Adams County school districts taking another look at sales tax proposal

Posted: Apr. 20, 2013 5:48 pm Updated: May. 12, 2013 12:15 am

Herald-Whig Staff Writer

All five school districts in Adams County are preparing to launch discussions on whether they should ask voters to reconsider passing a 1-cent sales tax for school facilities.

Adams County voters shot down the proposed "county school facilities sales tax" in November 2008 by a 2-1 margin. But officials from the five cash-strapped districts feel it may be time to take another look at the issue.

"It's something that we felt like we needed to bring back up and study again," said Diane Robertson, superintendent of the Mendon School District.

"Everybody is struggling with their budgets trying to figure out what more we can cut and where else we can try to find some more revenue. So this topic came up again."

Robertson said the issue was discussed during a recent meeting of superintendents from Adams and Pike counties. The Regional Office of Education brought in a speaker to talk about the tax and its potential benefits to school districts.

Robertson said the four superintendents from Adams County's outlying school districts -- Mendon, Camp Point, Liberty and Payson -- expressed an interest "in reviewing the information again" to determine if another referendum should be requested.

But the big question is where will the Quincy School Board come down on the issue. This is because putting the measure on the ballot would require affirmative action by school boards representing at least 51 percent of the county's students. Quincy alone represents 71 percent of the county's students while the four outlying districts collectively represent 29 percent.

"You have to have Quincy on board to do it," Robertson said. "Quincy has to be a player or everything's for naught for the rest of us."

Joel Murphy, the Quincy School District's business manager, was serving as interim superintendent when he attended the meeting of superintendents and heard about the proposal. In an interview, Murphy said the sales tax issue is likely to be brought up for discussion at a future Quincy School Board meeting, but he couldn't say when.

The Quincy School Board is about to undergo a major reorganization. Three new members will be seated at a special meeting Thursday. In addition, Quincy just got a new full-time superintendent, Steven Cobb, who started work Monday. Cobb, too, will need some time to get up to speed on the tax proposal and how it could impact the district.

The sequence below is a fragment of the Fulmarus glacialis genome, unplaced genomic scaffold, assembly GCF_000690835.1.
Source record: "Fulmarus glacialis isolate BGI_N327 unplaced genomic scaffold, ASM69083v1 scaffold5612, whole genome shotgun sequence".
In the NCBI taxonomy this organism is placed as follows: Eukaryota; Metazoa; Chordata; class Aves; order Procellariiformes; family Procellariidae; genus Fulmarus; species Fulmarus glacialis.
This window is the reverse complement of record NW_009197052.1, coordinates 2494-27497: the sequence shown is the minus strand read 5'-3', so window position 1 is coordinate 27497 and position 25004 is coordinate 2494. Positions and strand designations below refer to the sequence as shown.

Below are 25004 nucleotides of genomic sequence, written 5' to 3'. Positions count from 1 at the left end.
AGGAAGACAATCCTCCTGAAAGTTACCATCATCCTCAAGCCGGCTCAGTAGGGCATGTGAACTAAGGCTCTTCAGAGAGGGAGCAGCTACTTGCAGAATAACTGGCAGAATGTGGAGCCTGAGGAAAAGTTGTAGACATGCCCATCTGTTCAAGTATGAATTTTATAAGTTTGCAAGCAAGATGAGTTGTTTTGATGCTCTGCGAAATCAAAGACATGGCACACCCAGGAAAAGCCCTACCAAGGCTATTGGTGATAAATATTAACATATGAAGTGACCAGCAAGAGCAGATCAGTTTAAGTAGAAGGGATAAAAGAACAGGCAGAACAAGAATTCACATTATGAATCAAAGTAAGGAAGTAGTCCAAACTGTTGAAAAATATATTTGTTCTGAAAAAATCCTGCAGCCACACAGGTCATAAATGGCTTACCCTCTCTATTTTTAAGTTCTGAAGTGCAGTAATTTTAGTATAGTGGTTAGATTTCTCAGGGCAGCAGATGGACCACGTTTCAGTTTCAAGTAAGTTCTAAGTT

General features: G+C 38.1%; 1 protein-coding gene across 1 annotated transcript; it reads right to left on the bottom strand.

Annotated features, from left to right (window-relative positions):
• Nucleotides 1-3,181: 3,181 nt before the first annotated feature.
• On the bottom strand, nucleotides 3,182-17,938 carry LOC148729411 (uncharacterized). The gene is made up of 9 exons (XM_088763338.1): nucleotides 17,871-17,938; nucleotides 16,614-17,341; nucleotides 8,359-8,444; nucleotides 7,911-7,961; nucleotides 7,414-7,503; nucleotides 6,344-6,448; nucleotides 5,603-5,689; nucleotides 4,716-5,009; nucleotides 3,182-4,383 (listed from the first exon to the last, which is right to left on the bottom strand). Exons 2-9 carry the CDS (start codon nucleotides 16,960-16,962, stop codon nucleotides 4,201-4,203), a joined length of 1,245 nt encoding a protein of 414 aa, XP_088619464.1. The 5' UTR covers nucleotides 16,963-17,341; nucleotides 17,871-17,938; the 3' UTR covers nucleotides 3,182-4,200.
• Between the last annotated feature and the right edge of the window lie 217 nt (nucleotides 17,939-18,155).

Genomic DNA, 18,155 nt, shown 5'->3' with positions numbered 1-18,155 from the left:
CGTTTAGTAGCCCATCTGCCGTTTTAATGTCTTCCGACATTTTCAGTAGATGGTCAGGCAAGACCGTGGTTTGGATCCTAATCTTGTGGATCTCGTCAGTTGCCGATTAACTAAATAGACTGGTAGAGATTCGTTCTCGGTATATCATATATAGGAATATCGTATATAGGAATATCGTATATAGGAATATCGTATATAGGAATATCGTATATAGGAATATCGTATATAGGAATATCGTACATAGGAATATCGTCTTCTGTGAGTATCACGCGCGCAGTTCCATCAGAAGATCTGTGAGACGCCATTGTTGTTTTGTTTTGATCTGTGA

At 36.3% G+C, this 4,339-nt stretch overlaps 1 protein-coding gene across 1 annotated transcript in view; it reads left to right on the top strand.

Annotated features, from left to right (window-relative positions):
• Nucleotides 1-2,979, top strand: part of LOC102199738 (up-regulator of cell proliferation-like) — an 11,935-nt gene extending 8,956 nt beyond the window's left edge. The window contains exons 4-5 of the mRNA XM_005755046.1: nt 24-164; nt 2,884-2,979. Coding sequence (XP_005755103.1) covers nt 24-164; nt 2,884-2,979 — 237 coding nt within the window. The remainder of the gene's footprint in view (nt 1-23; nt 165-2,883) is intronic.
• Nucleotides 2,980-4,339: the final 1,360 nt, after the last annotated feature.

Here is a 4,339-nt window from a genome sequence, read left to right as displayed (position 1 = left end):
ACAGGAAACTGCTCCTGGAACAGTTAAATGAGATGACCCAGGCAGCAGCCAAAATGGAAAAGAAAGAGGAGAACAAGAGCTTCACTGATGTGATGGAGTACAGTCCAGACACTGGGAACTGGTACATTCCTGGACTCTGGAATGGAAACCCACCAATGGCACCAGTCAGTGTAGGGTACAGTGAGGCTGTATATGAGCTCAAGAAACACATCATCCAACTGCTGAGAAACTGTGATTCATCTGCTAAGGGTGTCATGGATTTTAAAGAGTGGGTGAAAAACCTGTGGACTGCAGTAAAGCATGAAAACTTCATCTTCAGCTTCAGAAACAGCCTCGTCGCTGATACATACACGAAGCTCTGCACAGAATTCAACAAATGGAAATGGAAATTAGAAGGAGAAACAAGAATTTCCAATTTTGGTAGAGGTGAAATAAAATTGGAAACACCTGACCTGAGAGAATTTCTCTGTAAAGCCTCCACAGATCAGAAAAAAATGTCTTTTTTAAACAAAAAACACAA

"It's something that's going to be brought up as we look to the future and look at our facilities and what we want to do and what we need to do. It's an unavoidable topic," Murphy said.

"It's something that we seriously have to look at. It's not something we can just dismiss. It could bring in a pretty sizeable income that could pay for construction and renovation of our current buildings and new buildings without putting any more onto the property taxes. So it's something we have to consider."

When the school facilities sales tax was put before voters in 2008, proponents said the tax would raise about $6 million, with all proceeds split among the five school districts proportionately based on enrollment. The Quincy School District was in line to get about $4.2 million.

The Mendon School Board discussed the tax proposal at its meeting Wednesday night. Robertson said the Mendon School District would be in line to receive as much as $471,000 annually.

She said proceeds from the sale tax could be used to pay off construction-related bonds, which are now being financed with property taxes.

"It could take 83 cents off our tax rate, which would be a significant savings for our property owners," Robertson said.

When the proposal came up for consideration in 2008, the Quincy Area Chamber of Commerce opposed to the sales tax. Amy Looten, president, said she thinks the chamber would likely be opposed once again if the issue resurfaced.

"I would imagine that Quincy Area Chamber of Commerce members would oppose a sales tax increase of any amount at this time, regardless of which taxing body is asking for it," Looten said.

"Because we are located so close to Missouri and Iowa, our members are already competing with companies from other states who are allowed to charge a lower sales tax rate, and this puts our companies at a competitive disadvantage. It is possible that consumers will see higher prices in the near future because of the expected increase in health care costs from President Obama's Affordable Care Act and the possibility of an increase in the state minimum wage. Adding even more sales tax onto those prices may cause consumers to reconsider their purchases."

Robertson said the earliest the issue could be placed before voters is the March 18, 2014, election, which would require school districts to pass the necessary resolutions by Dec. 30 to get the issue on the ballot. 





Funds generated by the tax can be used for two purposes:

º Abating property taxes levied to pay for bonds issued for capital purposes.

º Paying for new facilities, additions, renovations, parking lots, roof repairs, energy efficiency improvements and other costs associated with facilities.

Money generated by the tax could not be used to pay salaries, operating costs, instructional costs, transportation expenses or for other things unrelated to facilities.

If approved by voters, the 1-cent sales tax increase would bump the local sales tax from its current 7.75 percent to 8.75 percent. It would be applied to all purchases in Adams County stores and businesses with the exception of cars, trucks, ATVs, boats, RVs, mobile homes, farm equipment, unprepared foods and drugs, including over-the-counter medicines and vitamins.